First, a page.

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Never, indeed, since he had grown old enough to appreciate things, had he encountered a young American girl of so pronounced a type as this. Certainly she was very charming, but how deucedly sociable! Was she simply a pretty girl from New York State? Were they all like that, the pretty girls who had a good deal of gentlemen's society? Or was she also a designing, an audacious, an unscrupulous young person? Winterbourne had lost his instinct in this matter, and his reason could not help him. Miss Daisy Miller looked extremely innocent. Some people had told him that, after all, American girls were exceedingly innocent; and others had told him that, after all, they were not.
Her nephew was silent for some moments. "You really think, then," he began earnestly, and with a desire for trustworthy information—"you really think that—" But he paused again."Think what, sir?" said his aunt."That she is the sort of young lady who expects a man, sooner or later, to carry her off?""I haven't the least idea what such young ladies expect a man to do. But I really think that you had better not meddle with little American girls that are uncultivated, as you call them. You have lived too long out of the country. You will be sure to make some great mistake. You are too innocent.""My dear aunt, I am not so innocent," said Winterbourne, smiling and curling his mustache."You are guilty too, then!" Winterbourne continued to curl his mustache meditatively. "You won't let the poor girl know you then?" he asked at last."Is it literally true that she is going to the Chateau de Chillon with you?"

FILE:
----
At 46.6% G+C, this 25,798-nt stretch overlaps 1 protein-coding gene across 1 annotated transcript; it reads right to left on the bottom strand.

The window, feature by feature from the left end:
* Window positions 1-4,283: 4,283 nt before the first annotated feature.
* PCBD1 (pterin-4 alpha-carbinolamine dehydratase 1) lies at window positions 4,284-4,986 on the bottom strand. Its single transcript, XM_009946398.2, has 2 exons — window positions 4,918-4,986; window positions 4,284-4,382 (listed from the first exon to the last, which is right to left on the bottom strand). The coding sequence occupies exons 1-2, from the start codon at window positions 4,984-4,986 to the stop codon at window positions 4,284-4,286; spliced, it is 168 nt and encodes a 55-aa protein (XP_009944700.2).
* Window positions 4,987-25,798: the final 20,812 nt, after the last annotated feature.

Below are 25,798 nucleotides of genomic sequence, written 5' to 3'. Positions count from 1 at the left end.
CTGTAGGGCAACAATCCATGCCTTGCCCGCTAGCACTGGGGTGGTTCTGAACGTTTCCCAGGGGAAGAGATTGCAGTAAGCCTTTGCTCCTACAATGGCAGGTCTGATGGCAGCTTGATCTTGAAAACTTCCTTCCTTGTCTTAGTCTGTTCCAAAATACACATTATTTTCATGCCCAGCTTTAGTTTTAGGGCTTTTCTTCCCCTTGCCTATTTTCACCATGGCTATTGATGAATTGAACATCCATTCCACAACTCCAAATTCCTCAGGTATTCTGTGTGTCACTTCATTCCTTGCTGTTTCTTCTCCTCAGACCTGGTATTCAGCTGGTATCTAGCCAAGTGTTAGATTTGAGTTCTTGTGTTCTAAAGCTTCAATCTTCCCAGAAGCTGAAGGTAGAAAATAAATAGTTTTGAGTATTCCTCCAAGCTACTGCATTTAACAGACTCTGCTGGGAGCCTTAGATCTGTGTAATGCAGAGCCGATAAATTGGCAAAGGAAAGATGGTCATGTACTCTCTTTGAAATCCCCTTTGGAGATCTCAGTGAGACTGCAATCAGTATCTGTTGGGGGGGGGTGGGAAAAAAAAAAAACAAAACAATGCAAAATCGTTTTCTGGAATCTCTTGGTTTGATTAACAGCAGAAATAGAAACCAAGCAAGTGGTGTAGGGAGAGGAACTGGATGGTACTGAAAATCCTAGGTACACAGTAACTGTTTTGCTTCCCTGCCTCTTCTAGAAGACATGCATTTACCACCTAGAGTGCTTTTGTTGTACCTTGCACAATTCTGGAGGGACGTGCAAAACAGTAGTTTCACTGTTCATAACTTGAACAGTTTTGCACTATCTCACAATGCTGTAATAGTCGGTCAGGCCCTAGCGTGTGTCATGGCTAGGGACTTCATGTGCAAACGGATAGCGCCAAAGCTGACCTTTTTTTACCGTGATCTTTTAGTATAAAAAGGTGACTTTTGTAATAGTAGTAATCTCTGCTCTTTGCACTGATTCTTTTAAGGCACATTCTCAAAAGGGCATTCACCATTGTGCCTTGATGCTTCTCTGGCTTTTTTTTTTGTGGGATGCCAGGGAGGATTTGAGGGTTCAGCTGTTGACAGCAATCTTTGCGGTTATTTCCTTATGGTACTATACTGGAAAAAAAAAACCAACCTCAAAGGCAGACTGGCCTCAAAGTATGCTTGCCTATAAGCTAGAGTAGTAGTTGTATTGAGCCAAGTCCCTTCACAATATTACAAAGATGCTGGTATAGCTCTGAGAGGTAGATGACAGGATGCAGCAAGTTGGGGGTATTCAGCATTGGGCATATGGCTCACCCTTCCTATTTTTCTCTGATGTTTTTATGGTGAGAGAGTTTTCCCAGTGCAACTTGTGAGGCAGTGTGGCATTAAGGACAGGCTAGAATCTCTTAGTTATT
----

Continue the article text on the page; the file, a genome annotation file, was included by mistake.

"I think that she fully intends it.""Then, my dear Frederick," said Mrs. Costello, "I must decline the honor of her acquaintance. I am an old woman, but I am not too old, thank Heaven, to be shocked!"